Interestingly, at the same time, there are still a number of issues that remain insufficiently acknowledged by the UN drug control system, or for which the best agreed language comes from previous decades and not from 2016. Each one of the high-level UN documents analysed in this paper have struggled with the lack of tangible progress being made by current drug policies – yet this issue was perhaps most honestly dealt with in the 2009 Plan of Action. The refreshingly frank ‘Problem’ statements that opened every sub-section in that document should be repeated for 2019 to avoid continued accusations of denialism and delusion.

Then there is the long-term tension and controversy over harm reduction. The fact that member states have still been unable to agree on this term is unjustifiable and damaging to the credibility of the entire UN drug control system – not least because other parts of the UN, including all of the relevant UN agencies and even the UN General Assembly itself when discussing the HIV response, have overcome this – including at the High Level Meeting on HIV/AIDS which took place only two months after the 2016 UNGASS on drugs. Although the latest UNGASS did present us with the strongest language to date on specific harm reduction interventions, arguably the most straight-forward language on the broader principle of harm reduction can still be found in the 1990 Political Declaration: ‘health education programmes and policies for the reduction of risk and harm of drug abuse’.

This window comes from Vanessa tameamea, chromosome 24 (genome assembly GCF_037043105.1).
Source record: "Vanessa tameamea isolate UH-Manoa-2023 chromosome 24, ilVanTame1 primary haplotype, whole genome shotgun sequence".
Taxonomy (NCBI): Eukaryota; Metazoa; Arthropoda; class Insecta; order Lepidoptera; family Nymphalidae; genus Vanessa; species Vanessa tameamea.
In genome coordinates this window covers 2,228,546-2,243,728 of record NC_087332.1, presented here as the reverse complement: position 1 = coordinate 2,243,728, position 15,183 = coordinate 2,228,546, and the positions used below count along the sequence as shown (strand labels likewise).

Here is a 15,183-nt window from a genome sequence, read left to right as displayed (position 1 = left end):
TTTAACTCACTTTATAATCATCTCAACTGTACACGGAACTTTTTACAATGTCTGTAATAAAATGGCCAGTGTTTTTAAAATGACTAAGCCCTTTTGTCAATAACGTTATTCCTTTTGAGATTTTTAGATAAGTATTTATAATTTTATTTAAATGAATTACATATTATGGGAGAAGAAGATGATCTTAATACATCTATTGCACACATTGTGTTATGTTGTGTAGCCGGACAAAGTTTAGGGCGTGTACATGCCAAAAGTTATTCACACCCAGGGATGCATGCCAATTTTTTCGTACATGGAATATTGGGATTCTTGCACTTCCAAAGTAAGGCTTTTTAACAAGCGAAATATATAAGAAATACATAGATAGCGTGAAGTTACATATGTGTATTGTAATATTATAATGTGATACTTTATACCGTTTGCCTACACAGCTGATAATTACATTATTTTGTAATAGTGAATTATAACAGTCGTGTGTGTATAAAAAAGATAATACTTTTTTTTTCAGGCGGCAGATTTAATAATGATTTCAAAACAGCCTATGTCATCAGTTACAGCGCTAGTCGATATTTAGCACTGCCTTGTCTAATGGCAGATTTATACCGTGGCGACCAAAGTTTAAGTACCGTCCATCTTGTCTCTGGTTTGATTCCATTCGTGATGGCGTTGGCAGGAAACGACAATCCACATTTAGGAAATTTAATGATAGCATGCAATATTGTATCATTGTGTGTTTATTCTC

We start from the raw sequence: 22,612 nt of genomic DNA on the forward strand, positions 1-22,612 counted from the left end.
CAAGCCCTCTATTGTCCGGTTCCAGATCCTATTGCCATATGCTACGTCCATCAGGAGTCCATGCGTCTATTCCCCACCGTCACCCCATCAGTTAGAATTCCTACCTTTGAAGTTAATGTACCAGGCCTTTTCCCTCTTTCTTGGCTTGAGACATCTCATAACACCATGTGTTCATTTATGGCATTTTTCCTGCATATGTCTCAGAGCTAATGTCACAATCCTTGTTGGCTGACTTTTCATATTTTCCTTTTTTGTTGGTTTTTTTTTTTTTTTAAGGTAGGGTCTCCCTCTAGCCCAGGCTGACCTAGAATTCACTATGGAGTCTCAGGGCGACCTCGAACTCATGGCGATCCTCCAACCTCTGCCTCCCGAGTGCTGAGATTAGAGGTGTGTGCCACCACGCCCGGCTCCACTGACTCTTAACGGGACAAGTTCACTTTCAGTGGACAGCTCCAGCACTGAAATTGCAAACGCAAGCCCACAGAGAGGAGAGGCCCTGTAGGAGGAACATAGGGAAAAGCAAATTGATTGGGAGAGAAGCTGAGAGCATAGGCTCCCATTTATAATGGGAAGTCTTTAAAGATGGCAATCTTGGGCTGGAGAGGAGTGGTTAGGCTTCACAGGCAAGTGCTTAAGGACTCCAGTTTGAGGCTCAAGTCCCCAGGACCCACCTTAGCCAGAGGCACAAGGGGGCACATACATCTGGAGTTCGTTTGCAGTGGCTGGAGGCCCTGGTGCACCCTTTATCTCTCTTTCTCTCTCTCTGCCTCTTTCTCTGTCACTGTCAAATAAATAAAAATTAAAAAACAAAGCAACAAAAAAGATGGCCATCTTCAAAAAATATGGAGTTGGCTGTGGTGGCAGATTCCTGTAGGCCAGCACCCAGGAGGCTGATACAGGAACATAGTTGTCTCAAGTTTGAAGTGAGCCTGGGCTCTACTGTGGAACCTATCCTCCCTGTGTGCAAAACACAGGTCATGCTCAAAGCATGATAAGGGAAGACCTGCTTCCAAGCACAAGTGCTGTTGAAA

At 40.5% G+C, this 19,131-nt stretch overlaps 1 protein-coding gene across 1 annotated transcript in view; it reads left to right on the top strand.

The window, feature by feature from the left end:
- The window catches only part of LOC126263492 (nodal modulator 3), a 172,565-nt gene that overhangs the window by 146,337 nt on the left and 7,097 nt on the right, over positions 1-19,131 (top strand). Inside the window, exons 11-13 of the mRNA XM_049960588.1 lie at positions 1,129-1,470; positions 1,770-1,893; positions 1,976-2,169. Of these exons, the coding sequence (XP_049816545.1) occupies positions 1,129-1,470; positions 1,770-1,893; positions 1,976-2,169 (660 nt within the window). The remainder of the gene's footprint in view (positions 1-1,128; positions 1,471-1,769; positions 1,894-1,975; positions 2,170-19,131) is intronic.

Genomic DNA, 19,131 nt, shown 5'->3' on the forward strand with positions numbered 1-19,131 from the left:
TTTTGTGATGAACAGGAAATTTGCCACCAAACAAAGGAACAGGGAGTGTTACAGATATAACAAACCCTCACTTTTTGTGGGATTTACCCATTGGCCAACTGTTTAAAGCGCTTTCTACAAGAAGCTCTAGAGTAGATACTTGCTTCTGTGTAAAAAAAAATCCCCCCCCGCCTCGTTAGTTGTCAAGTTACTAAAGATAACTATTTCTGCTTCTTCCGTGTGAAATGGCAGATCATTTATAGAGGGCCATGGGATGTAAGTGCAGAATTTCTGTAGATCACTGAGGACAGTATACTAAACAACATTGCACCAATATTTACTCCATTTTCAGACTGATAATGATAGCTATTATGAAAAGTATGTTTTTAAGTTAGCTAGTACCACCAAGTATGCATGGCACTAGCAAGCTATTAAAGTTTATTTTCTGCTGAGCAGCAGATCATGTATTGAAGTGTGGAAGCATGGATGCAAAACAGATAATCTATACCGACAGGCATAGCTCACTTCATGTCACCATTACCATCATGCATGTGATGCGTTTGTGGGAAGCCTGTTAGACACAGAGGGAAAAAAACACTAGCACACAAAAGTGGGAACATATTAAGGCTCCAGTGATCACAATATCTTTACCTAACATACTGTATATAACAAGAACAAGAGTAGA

Finally, even where progress has been made, it is the role of civil society to continue pushing for more, and to ensure that shifting narratives are translated into changes on the ground and not confined to laudable but rhetorical exchanges in UN meeting rooms. ‘Reformers looking towards a new era of humane and evidence-informed drug policy must know how to look beyond rhetorical commitments to public health to implementation of effective programs’.

This paper demonstrates the progress that has been made in several areas of UN drug control discussions. This remains important in the current drug policy debates, as was seen at the 2017 CND where there was a clear tension between member states who wanted to revert to language and tone from the 2009 Political Declaration (which targets remain active and due for realisation in 2019), and those who wanted to emphasise the importance of the more progressive and more recent 2016 Outcome Document. There remains much work to be done to deliver an international drug policy that is truly and meaningfully based on public health, development and human rights. However, there is much progress contained within the 2016 Outcome Document that needs to be consolidated, repeated and further developed in 2019 and beyond.

The briefing was presented at the Commission on Narcotic Drugs (CND) intersessional on September 28, 2017.

Launch EdgingForward

From left to right: Jamie Bridge (IDPC), Luciana Pol (CELS), and Martin Jelsma (TNI)